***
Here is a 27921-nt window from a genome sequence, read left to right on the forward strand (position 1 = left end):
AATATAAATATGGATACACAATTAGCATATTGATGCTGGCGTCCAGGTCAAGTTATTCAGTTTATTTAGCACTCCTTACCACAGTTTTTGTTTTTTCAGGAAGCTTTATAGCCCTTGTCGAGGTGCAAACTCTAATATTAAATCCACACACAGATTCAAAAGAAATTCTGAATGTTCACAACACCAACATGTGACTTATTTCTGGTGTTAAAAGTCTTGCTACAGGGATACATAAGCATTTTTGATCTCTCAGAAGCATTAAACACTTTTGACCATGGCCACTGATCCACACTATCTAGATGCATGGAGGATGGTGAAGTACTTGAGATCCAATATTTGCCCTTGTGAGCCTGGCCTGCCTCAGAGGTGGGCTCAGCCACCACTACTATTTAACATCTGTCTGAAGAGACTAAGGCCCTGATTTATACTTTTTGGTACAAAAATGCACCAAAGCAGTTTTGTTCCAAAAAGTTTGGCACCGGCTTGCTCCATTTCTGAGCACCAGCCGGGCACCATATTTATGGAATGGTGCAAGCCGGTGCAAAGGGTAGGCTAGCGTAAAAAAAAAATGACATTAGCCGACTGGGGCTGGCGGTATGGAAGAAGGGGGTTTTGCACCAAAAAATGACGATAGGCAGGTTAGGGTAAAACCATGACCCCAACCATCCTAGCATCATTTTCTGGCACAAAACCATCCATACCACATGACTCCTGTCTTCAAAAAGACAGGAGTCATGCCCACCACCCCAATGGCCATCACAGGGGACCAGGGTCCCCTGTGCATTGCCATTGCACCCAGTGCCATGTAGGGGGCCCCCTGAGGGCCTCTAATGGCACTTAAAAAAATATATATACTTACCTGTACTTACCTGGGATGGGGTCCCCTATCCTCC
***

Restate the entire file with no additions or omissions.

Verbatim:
Here is a 27921-nt window from a genome sequence, read left to right on the forward strand (position 1 = left end):
AATATAAATATGGATACACAATTAGCATATTGATGCTGGCGTCCAGGTCAAGTTATTCAGTTTATTTAGCACTCCTTACCACAGTTTTTGTTTTTTCAGGAAGCTTTATAGCCCTTGTCGAGGTGCAAACTCTAATATTAAATCCACACACAGATTCAAAAGAAATTCTGAATGTTCACAACACCAACATGTGACTTATTTCTGGTGTTAAAAGTCTTGCTACAGGGATACATAAGCATTTTTGATCTCTCAGAAGCATTAAACACTTTTGACCATGGCCACTGATCCACACTATCTAGATGCATGGAGGATGGTGAAGTACTTGAGATCCAATATTTGCCCTTGTGAGCCTGGCCTGCCTCAGAGGTGGGCTCAGCCACCACTACTATTTAACATCTGTCTGAAGAGACTAAGGCCCTGATTTATACTTTTTGGTACAAAAATGCACCAAAGCAGTTTTGTTCCAAAAAGTTTGGCACCGGCTTGCTCCATTTCTGAGCACCAGCCGGGCACCATATTTATGGAATGGTGCAAGCCGGTGCAAAGGGTAGGCTAGCGTAAAAAAAAAATGACATTAGCCGACTGGGGCTGGCGGTATGGAAGAAGGGGGTTTTGCACCAAAAAATGACGATAGGCAGGTTAGGGTAAAACCATGACCCCAACCATCCTAGCATCATTTTCTGGCACAAAACCATCCATACCACATGACTCCTGTCTTCAAAAAGACAGGAGTCATGCCCACCACCCCAATGGCCATCACAGGGGACCAGGGTCCCCTGTGCATTGCCATTGCACCCAGTGCCATGTAGGGGGCCCCCTGAGGGCCTCTAATGGCACTTAAAAAAATATATATACTTACCTGTACTTACCTGGGATGGGGTCCCCTATCCTCC